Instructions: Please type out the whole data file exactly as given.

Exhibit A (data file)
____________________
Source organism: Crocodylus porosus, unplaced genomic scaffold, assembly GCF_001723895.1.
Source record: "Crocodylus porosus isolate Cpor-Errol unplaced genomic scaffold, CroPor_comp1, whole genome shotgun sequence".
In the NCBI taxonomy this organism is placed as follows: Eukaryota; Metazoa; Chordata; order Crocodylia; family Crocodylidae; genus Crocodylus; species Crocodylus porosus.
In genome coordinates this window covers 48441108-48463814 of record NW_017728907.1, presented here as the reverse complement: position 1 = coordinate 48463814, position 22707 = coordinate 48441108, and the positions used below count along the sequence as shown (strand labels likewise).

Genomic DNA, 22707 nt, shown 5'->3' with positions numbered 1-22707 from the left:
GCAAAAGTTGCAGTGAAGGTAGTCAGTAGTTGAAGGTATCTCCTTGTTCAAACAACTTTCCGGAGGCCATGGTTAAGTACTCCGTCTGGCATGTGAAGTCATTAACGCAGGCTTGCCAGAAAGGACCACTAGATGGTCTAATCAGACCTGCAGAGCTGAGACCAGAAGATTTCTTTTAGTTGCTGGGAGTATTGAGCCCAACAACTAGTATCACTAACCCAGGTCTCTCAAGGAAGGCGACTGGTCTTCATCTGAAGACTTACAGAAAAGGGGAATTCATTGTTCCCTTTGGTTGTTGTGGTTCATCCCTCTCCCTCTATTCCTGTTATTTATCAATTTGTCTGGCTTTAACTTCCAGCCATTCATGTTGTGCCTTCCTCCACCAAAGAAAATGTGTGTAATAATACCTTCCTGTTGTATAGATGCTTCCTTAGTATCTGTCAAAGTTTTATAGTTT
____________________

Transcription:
Source organism: Crocodylus porosus, unplaced genomic scaffold, assembly GCF_001723895.1.
Source record: "Crocodylus porosus isolate Cpor-Errol unplaced genomic scaffold, CroPor_comp1, whole genome shotgun sequence".
In the NCBI taxonomy this organism is placed as follows: Eukaryota; Metazoa; Chordata; order Crocodylia; family Crocodylidae; genus Crocodylus; species Crocodylus porosus.
In genome coordinates this window covers 48441108-48463814 of record NW_017728907.1, presented here as the reverse complement: position 1 = coordinate 48463814, position 22707 = coordinate 48441108, and the positions used below count along the sequence as shown (strand labels likewise).

Genomic DNA, 22707 nt, shown 5'->3' with positions numbered 1-22707 from the left:
GCAAAAGTTGCAGTGAAGGTAGTCAGTAGTTGAAGGTATCTCCTTGTTCAAACAACTTTCCGGAGGCCATGGTTAAGTACTCCGTCTGGCATGTGAAGTCATTAACGCAGGCTTGCCAGAAAGGACCACTAGATGGTCTAATCAGACCTGCAGAGCTGAGACCAGAAGATTTCTTTTAGTTGCTGGGAGTATTGAGCCCAACAACTAGTATCACTAACCCAGGTCTCTCAAGGAAGGCGACTGGTCTTCATCTGAAGACTTACAGAAAAGGGGAATTCATTGTTCCCTTTGGTTGTTGTGGTTCATCCCTCTCCCTCTATTCCTGTTATTTATCAATTTGTCTGGCTTTAACTTCCAGCCATTCATGTTGTGCCTTCCTCCACCAAAGAAAATGTGTGTAATAATACCTTCCTGTTGTATAGATGCTTCCTTAGTATCTGTCAAAGTTTTATAGTTT